Somalia Leaders Agree to Hold Polls in 60 Days After Months-Long Stalemate


MOGADISHU (Somaliguardian) – Somalia’s federal and regional leaders have agreed on Thursday to hold free and fair elections within 60 days and signed an agreement ending months-long political stalemate in a ceremony attended by hundreds of people, including government officials, foreign diplomats and opposition leaders.

Somali prime minister Mohamed Hussein Roble said he is committed to free and fair elections after signing the agreement on Thursday, urging other political stakeholders to play a pivotal role in implementing the terms of the deal.

“My government and I are committed to implementing a free and fair indirect election. We are all responsible to ensure women get their 30 percent quota. I urge all state presidents to facilitate and implement this,” the prime minister said.

Parliamentary and presidential elections were meant to have been held between December 2020 and February 2021 but have been delayed by a dispute between the government and regional state leaders over electoral boards allegedly packed with allies of the outgoing president president, tensions over control of polls venues in Gedo region and the process in which elders would select MPs from Somaliland.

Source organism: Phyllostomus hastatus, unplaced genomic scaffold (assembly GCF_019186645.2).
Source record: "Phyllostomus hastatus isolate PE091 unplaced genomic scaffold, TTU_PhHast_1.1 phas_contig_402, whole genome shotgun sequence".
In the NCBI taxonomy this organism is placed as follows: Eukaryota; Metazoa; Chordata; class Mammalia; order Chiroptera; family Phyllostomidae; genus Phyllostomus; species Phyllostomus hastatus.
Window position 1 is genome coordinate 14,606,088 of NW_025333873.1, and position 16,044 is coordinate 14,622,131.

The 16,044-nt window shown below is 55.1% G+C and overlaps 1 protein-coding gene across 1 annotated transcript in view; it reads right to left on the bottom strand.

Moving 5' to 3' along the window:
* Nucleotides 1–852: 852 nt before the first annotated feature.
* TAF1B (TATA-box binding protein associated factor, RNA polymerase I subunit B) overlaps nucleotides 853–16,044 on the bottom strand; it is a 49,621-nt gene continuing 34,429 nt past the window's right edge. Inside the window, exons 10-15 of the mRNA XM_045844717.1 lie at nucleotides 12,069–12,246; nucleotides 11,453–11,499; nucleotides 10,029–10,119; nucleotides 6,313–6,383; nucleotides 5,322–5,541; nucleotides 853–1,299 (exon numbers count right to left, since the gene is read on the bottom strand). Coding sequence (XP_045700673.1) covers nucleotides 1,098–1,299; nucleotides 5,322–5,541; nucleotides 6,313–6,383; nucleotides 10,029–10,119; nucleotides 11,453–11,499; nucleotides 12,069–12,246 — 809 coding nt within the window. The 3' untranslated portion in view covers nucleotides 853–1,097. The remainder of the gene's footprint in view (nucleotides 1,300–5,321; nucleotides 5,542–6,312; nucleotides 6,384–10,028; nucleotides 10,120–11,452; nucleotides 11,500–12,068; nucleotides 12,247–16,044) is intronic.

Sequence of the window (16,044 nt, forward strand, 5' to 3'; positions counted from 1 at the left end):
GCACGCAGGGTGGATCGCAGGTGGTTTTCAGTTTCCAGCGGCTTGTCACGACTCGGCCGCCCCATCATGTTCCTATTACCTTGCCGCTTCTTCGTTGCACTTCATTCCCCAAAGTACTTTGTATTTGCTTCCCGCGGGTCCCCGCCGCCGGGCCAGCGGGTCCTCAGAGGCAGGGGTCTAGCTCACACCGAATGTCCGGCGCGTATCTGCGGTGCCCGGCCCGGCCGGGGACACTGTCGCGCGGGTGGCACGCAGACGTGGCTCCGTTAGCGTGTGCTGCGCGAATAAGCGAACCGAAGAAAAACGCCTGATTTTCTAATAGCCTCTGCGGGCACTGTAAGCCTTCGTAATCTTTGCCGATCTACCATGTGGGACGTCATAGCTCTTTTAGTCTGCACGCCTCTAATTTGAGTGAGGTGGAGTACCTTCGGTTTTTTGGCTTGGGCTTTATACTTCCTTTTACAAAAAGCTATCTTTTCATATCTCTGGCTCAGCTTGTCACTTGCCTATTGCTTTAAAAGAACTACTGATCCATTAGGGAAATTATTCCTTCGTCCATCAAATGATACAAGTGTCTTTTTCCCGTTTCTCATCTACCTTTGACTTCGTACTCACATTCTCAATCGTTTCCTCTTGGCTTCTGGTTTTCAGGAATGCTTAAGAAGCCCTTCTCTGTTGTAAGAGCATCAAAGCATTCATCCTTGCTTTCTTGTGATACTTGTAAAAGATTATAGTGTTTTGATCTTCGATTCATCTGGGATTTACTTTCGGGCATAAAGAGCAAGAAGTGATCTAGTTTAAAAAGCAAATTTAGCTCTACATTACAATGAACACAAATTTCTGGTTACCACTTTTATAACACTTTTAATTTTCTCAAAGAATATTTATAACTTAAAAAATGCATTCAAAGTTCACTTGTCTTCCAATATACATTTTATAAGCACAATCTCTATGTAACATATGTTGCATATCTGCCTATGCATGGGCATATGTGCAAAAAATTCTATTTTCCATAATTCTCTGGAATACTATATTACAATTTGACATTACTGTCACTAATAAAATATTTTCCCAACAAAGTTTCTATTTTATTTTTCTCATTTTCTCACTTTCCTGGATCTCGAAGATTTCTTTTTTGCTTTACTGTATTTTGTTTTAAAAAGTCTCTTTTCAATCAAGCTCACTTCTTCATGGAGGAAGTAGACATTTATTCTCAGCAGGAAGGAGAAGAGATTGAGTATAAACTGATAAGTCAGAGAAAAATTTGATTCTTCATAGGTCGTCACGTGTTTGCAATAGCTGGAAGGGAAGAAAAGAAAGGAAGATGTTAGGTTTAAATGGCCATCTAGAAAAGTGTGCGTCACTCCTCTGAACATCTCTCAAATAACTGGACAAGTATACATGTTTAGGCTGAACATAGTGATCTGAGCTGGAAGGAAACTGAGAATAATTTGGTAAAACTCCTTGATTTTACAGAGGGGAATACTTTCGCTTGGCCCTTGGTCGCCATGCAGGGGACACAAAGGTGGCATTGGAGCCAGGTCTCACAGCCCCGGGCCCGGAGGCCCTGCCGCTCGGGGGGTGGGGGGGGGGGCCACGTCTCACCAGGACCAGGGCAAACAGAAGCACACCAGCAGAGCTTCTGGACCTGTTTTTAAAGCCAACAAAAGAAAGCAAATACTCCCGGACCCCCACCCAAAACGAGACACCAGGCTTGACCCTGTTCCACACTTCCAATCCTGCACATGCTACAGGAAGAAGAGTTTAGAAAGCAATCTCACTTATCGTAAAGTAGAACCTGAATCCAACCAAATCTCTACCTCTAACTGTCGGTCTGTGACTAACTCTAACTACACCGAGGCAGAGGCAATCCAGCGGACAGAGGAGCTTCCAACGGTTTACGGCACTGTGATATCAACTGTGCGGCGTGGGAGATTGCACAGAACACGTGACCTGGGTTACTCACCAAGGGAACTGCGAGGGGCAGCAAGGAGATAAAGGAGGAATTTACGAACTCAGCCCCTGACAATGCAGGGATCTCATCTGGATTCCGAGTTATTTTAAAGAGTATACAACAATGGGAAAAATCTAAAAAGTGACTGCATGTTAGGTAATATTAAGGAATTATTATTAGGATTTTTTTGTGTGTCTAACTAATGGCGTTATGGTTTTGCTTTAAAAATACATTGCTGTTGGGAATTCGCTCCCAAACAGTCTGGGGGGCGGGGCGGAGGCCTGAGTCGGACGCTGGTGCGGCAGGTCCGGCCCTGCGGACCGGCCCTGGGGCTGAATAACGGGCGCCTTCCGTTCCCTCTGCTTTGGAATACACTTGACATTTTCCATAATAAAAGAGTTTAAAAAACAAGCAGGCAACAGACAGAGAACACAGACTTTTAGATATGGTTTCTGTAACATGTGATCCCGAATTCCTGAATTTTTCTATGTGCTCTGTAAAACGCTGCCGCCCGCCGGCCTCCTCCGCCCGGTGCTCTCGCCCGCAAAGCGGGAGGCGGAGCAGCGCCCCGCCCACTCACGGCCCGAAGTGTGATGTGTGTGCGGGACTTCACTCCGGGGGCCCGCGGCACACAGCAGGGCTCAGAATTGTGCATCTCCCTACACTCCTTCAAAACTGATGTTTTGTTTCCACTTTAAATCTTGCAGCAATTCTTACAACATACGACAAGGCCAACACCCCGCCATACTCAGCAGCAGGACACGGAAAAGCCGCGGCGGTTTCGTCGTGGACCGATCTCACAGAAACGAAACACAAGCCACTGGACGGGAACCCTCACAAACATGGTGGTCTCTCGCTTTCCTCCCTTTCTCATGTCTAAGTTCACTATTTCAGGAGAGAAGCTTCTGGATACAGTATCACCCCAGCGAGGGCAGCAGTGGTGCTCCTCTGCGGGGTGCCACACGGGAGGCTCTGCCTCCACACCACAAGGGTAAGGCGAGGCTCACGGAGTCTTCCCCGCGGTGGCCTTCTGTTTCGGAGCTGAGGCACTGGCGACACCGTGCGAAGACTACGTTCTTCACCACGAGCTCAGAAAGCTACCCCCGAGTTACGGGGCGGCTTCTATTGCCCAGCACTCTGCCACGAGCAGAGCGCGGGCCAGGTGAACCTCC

The delays prompted political crisis and violence in the capital after opposition-aligned forces and supporters of the outgoing president Mohamed Abdullahi Mohamed – better known as Farmajo – fought in the streets of Mogadishu, forcing thousands of families to flee the city.

The agreement requires elections to be held within 60 days, with each region conducting the vote in two venues. AMISOM police will be deployed to Garbaharey town, which had been an epicenter of dispute between the two sides and led to the collapse of talks previously.

“My dear brothers, politicians, whatever you need is in front of me. Do not search in other places. Let’s all forgive one another, and I ask you to forgive me,” Roble said.

Somalia initially planned to hold its first direct election since the country’s central government collapsed in 1991, but dispute between Somali leaders and continues attacks by the militant group Al-Shabaab have forced it to reverse previous commitments.

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